The concentration of dissolved gas, as stated depends on both pressure and temperature. For example, using the above described apparatus and holding the pressure constant at 40 p.s.i.g. the amount of dissolved gas varies with temperature as illustrated by the following figures.

______________________________________         Parts by volume dissolvedTemperature   gas/part by volume of° F.   preparation______________________________________40            5.145            4.750            4.355            3.960            3.665            3.370            3.175            2.980            2.685            2.4590            2.395            2.15100           2______________________________________

The following Examples further illustrate the invention.

EXAMPLE 1

A proprietory barium sulphate preparation sold under the Trade Mark "Micropaque" and which contains from 56.8 to 57.8 % wt/wt of barium sulphate was gasified with carbon dioxide using the apparatus of the kind described above. A quantity of Micropaque containing 100 g solids was placed in the apparatus, the pressure adjusted to 20 p.s.i.g. and the temperature held at 5° C. The gas uptake was found to be 524 ml. The process was repeated a further five times and the gas uptake found to be 540 ml, 534 ml, 538 ml, 578 ml, 590 ml the average gas uptake being 551 ml against a theoretical gas uptake of 265 ml.

EXAMPLE 2

The same procedure was followed as in Example 1 except that the temperature was raised to 15° C. The gas uptake in five repeated processes was found to be 386 ml, 576 ml, 517 ml, 517 ml and 540 ml giving an average gas uptake of 507 ml against a theoretical gas uptake of 200 ml.

EXAMPLE 3

The same procedure was followed as in Example 2 except that the gas was changed to a gas mixture of equal volume of CO2 and N2. Gas uptake found in four repeated processes was 246 ml, 243 ml, 228 ml, and 231 ml giving an average gas uptake of 237 ml against a theoretical gas uptake of 100 ml.

EXAMPLE 4

The procedure employed in Example 1 was followed but with the pressure raised to 40 p.s.i.g. The process was repeated six times to give gas uptake figures of 692 ml, 694 ml, 711 ml, 543 ml, 654 ml, and 561 ml, the average gas uptake being 642 ml against a theoretical gas uptake of 420 ml.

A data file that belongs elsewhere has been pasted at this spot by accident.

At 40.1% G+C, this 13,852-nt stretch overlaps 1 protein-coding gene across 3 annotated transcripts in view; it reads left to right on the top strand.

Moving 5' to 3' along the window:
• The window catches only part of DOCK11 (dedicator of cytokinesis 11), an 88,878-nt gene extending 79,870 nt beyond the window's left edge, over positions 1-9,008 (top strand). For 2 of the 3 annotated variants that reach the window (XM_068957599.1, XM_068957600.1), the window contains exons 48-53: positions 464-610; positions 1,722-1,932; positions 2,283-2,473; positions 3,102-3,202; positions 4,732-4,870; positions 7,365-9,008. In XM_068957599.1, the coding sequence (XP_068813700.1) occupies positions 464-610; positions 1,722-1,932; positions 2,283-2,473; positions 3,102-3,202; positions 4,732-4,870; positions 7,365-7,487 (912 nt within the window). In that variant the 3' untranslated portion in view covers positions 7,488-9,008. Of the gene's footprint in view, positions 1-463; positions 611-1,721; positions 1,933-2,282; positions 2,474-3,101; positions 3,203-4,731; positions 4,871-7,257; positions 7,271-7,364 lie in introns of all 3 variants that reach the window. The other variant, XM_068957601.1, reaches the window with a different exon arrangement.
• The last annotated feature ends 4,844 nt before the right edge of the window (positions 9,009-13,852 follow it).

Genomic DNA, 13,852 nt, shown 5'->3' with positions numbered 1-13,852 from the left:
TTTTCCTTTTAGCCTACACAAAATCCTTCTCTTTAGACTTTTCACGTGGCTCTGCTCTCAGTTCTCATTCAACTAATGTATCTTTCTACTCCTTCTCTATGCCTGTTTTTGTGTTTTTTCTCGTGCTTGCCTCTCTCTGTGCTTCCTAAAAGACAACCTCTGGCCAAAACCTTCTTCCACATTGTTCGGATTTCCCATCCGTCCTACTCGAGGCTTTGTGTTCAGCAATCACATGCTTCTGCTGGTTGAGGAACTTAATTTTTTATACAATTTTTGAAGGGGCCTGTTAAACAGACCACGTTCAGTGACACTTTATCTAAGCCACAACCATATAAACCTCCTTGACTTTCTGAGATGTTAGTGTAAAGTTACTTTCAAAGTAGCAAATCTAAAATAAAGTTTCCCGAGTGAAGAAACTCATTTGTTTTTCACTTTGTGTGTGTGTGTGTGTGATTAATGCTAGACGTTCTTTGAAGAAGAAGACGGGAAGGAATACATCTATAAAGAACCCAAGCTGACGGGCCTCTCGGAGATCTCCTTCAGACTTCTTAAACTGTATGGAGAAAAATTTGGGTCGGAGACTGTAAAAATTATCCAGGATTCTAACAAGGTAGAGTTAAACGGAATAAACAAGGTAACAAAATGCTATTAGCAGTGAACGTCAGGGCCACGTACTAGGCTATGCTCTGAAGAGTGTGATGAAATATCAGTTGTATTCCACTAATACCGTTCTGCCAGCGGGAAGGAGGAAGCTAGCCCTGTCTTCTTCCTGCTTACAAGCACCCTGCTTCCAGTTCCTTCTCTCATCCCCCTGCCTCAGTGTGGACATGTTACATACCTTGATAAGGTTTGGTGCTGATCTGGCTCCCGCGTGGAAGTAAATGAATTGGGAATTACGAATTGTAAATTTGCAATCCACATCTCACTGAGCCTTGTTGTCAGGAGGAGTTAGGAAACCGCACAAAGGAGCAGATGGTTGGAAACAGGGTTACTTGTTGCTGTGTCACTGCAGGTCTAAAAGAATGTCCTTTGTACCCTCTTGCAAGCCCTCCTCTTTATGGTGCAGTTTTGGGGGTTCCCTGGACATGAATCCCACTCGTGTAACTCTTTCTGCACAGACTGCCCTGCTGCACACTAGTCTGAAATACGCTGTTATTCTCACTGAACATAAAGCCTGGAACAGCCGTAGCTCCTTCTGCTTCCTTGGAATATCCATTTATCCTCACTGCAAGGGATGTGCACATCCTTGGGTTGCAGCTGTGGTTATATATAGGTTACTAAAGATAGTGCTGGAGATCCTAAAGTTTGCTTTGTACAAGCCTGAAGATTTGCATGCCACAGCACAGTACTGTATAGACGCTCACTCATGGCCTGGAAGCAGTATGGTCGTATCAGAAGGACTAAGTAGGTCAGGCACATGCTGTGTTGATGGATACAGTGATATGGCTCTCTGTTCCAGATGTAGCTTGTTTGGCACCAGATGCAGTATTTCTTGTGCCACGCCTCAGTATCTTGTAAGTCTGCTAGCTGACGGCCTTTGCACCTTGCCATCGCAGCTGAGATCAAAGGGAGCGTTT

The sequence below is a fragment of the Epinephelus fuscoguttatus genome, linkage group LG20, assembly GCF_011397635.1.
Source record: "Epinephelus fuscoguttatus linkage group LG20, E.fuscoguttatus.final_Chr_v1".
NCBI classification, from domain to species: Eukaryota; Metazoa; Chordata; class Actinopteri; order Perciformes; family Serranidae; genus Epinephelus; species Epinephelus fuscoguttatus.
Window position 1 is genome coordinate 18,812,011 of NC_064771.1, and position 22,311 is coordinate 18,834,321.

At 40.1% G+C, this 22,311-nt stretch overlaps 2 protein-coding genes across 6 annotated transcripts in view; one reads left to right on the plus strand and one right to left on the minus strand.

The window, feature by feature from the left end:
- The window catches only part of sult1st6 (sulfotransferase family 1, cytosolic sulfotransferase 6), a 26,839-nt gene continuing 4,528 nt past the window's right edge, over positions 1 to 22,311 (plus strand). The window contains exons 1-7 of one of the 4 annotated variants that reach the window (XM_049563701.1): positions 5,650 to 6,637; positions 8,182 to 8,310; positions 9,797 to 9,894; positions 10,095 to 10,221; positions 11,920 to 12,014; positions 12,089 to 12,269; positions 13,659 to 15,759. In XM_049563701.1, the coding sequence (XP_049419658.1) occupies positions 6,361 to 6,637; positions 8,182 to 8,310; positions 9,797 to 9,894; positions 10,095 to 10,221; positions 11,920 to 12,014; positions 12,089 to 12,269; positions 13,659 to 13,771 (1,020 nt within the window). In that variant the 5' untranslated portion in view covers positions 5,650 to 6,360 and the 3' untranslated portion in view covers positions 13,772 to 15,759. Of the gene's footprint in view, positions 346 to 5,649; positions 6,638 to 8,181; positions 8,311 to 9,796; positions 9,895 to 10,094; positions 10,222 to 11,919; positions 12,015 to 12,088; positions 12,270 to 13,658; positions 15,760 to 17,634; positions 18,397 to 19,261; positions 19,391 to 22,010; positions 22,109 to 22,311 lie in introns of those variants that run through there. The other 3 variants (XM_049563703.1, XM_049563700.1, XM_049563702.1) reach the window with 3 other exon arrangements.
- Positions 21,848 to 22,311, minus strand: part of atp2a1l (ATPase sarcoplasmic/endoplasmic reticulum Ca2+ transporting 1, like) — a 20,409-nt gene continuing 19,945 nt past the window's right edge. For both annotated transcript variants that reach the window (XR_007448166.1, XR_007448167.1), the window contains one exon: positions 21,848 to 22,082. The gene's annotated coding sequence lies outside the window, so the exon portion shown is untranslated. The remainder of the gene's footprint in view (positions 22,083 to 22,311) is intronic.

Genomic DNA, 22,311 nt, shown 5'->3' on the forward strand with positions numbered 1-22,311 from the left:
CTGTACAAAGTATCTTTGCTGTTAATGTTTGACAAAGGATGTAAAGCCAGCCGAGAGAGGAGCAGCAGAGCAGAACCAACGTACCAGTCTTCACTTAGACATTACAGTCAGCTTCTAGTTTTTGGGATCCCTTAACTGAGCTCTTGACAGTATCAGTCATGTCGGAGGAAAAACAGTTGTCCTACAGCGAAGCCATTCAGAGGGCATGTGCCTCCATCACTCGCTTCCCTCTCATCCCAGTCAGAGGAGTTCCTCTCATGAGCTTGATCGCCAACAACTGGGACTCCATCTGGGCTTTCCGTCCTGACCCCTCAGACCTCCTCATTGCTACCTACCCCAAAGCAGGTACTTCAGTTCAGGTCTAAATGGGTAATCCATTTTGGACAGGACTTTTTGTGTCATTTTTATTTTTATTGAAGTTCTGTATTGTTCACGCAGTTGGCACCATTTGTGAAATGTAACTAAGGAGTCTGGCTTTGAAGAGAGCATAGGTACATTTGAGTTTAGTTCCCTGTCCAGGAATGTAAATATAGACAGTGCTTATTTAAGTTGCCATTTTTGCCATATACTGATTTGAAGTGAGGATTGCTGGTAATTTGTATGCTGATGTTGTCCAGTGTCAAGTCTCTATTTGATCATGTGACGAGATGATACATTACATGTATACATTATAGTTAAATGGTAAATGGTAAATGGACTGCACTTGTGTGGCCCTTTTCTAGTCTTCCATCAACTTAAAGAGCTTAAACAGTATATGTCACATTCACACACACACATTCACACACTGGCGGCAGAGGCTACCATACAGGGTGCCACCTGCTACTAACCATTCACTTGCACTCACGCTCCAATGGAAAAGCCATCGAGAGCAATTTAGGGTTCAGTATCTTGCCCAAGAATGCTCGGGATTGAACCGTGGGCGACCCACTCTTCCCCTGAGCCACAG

EXAMPLE 5

The procedure of Example 4 was followed using a different batch of "Micropaque". Four repeats of the process gave gas uptake figures of 460 ml, 461 ml, 470 ml and 464 ml, the average gas uptake being 464 ml.

EXAMPLE 6

The same procedure was followed as in Example 2 but with the pressure raised to 40 p.s.i.g. The process was carried out twice and the gas uptake on both occasions was found to be 689 ml against a theoretical gas uptake of 315 ml.

EXAMPLE 7

The procedure of Example 6 was followed using a different batch of "Micropaque" (the same batch as employed in Example 5). Gas uptake figures obtained were 402 ml, 404 ml, 409 ml, 418 ml, 417 ml and 413 ml the average being 410 ml.

EXAMPLE 8

A proprietory dry barium sulphate preparation sold under the Trade Mark "E-Z Paque" was mixed with water to form a 53% w/w dispersion. A quantity of the dispersion containing 100 g solids was gasified with CO2 at 5° C. at 20 p.s.i.g. The process was repeated twelve times and the gas uptake found to be as follows: 375 ml, 376 ml, 385 ml, 379 ml, 417 ml, 411 ml, 386 ml, 363 ml, 330 ml, and 367 ml respectively, the average being 379 ml against a theoretical gas uptake of 323 ml.

EXAMPLE 9

The same procedure was followed as in Example 8 except that the temperature was 15° C. The process was repeated eight times to give gas uptake figures in ml of 264, 265, 254, 266, 279, 280, 280 and 279, the average being 271 ml against a theoretical gas uptake of 232 ml.

EXAMPLE 10

The same procedure was followed as in Example 8 except that the pressure was 40 p.s.i.g. The process was repeated six times to give gas uptake figures in ml of 495, 494, 525, 540, 506, and 508, the average being 511 ml against a theoretical gas uptake of 510 ml.

EXAMPLE 11

The same procedure was followed as in Example 10 except that the dispersion was made up as 56% w/w. The process was repeated six times to give gas uptake figures, in ml, of 423, 448, 480, 486, 454, and 457, the average being 458 ml against a theoretical gas uptake of 451 ml.